A scoring system assists hospital staff in selecting approaches and, if needed, assistive devices for lifting, moving, and/or repositioning patients, leading to significant reductions in staff injuries and the near elimination of lost and restricted work days caused by these injuries.
A partnership between a large health system and 512 churches supports the transition from the hospital back into the community, leading to lower mortality, health care utilization, and health care costs and to higher satisfaction with hospital care.
A redesigned inpatient care model based on Toyota Production System principles uses daily multidisciplinary clinical team visits, individualized care plans, and facility and staffing changes to reduce costs and average length of stay and improve adherence to recommended care processes, nurse productivity, and patient, staff, and physician satisfaction.
Pediatricians in community practice use computer software and a manual to diagnose and manage attention-deficit/hyperactivity disorder, leading to significant improvements in symptoms.
Small-group discussions and automated, interactive phone calls over a 12-week period helped low-income parents promote healthier behaviors in their overweight children, leading to reductions in body mass index and improvements in health-related quality of life.
Low-income African-American women at risk for cardiovascular disease received culturally appropriate motivational counseling and support tied to their readiness for change, leading to reductions in dietary fat intake.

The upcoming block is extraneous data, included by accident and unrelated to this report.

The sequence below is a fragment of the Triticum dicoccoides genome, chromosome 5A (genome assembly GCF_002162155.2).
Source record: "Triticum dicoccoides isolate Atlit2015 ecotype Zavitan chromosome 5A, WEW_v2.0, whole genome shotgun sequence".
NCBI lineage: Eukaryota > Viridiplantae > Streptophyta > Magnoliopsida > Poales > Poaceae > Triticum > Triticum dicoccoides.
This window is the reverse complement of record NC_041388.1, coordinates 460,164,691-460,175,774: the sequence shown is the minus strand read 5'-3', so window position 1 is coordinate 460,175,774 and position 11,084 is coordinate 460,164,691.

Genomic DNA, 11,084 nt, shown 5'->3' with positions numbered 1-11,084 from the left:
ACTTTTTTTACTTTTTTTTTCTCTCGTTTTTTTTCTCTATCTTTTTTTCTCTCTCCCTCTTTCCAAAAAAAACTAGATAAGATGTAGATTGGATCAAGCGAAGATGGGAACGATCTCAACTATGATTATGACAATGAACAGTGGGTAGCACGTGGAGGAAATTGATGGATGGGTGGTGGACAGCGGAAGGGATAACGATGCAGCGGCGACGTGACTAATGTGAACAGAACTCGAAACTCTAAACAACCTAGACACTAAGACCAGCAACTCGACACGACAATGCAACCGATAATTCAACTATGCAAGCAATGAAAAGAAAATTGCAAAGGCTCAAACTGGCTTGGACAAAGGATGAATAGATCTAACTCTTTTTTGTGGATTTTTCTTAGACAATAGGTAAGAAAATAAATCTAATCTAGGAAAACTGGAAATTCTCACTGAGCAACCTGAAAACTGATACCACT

An electronic monitoring system confirms that providers conduct proper hand hygiene before patient contact, leading to a 61-percent decline in overall health care–associated infections and a 91-percent decline in non- Clostridium difficile infections.
Hospital-based social workers support recently discharged older patients and their caregivers in resolving problems related to their transition back home, leading to enhanced patient and caregiver knowledge, better attendance at followup appointments, and fewer readmissions and deaths.
Through a partnership between the Veterans Administration and the Alzheimer's Association, a two-person care coordinator team provided support to patients with dementia and their caregivers over a 12-month period. The program led to improved psychosocial outcomes for veterans and caregivers, fewer readmissions and institutional placements, enhanced access to outpatient services, and higher overall health care costs.
An emergency medical system provider uses advance practice paramedics to provide in-home and telephone-based support to patients who frequently call 911, reducing the use of ambulance and emergency department services.